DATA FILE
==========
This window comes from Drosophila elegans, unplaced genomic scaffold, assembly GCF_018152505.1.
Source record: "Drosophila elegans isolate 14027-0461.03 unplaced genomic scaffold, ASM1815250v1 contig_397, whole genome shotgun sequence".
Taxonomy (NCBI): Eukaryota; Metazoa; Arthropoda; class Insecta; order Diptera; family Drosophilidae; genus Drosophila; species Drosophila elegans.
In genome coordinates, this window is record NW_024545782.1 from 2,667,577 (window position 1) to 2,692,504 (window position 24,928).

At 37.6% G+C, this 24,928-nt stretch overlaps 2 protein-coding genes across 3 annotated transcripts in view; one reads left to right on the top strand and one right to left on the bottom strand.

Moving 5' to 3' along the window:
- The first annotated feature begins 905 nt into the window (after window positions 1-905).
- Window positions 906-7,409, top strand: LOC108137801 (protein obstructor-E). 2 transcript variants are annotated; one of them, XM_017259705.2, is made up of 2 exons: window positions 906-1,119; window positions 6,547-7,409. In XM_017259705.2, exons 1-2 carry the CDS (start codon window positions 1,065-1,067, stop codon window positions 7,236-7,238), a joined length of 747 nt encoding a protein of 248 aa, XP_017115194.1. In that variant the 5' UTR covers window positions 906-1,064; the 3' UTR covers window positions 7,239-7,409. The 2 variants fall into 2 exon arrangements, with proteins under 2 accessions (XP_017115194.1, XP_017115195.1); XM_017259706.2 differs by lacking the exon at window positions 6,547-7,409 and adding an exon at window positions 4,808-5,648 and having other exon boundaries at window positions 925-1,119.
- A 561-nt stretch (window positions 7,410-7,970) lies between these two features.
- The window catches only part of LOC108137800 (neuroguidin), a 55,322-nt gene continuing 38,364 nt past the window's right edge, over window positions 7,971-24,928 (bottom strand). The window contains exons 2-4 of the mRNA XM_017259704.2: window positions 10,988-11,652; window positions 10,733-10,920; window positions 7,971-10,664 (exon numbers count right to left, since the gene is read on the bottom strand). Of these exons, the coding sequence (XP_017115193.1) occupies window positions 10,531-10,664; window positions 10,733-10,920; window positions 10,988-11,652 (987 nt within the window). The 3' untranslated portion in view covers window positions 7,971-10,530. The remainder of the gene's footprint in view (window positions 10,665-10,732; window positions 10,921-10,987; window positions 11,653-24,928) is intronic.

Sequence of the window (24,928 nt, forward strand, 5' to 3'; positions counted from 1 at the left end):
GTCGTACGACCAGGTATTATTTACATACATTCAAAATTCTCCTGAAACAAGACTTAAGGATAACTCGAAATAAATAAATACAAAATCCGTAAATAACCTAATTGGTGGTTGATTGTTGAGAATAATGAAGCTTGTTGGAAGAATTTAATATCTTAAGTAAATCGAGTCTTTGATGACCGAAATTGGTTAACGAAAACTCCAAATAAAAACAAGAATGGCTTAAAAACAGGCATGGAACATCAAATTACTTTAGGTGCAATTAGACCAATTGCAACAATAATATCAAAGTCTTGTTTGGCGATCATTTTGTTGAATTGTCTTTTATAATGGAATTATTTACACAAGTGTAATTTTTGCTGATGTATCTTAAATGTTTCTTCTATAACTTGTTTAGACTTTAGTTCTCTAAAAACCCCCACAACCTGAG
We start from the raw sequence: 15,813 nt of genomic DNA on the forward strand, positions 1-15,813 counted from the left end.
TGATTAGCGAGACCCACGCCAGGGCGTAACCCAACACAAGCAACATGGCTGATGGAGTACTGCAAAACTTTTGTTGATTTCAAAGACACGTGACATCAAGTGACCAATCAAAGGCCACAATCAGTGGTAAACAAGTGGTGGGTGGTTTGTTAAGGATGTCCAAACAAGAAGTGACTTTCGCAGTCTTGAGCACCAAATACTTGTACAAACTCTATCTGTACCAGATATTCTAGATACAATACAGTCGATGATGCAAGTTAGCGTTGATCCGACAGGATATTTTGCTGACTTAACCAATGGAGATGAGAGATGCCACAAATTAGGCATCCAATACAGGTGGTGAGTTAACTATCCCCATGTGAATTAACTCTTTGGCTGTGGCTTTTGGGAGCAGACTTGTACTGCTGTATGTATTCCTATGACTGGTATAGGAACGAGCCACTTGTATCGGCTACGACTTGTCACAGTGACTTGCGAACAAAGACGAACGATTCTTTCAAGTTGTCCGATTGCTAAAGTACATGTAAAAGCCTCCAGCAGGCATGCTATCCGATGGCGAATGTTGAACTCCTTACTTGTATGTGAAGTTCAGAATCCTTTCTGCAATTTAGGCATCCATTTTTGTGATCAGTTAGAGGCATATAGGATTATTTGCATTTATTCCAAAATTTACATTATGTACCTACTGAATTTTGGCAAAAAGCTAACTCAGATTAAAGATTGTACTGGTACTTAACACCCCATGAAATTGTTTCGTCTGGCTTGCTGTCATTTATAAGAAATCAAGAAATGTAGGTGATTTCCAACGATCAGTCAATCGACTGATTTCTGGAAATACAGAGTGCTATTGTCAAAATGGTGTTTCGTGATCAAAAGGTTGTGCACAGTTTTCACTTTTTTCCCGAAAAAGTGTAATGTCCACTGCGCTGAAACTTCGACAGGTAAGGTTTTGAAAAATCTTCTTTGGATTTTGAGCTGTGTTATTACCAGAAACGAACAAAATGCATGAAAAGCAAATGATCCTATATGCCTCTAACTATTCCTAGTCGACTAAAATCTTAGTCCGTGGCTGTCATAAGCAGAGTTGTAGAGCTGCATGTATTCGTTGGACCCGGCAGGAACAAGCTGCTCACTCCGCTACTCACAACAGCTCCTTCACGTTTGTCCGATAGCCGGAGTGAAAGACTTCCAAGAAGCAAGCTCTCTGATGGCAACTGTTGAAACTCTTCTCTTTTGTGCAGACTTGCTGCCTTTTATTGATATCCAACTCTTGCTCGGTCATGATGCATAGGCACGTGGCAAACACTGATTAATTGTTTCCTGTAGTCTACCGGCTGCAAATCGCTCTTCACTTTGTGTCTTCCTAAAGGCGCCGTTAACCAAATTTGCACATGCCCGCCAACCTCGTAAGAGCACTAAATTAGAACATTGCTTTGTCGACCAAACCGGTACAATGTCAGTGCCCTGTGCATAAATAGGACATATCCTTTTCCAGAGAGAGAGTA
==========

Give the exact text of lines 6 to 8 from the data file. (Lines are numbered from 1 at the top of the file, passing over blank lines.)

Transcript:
Moving 5' to 3' along the window:
- The first annotated feature begins 905 nt into the window (after window positions 1-905).
- Window positions 906-7,409, top strand: LOC108137801 (protein obstructor-E). 2 transcript variants are annotated; one of them, XM_017259705.2, is made up of 2 exons: window positions 906-1,119; window positions 6,547-7,409. In XM_017259705.2, exons 1-2 carry the CDS (start codon window positions 1,065-1,067, stop codon window positions 7,236-7,238), a joined length of 747 nt encoding a protein of 248 aa, XP_017115194.1. In that variant the 5' UTR covers window positions 906-1,064; the 3' UTR covers window positions 7,239-7,409. The 2 variants fall into 2 exon arrangements, with proteins under 2 accessions (XP_017115194.1, XP_017115195.1); XM_017259706.2 differs by lacking the exon at window positions 6,547-7,409 and adding an exon at window positions 4,808-5,648 and having other exon boundaries at window positions 925-1,119.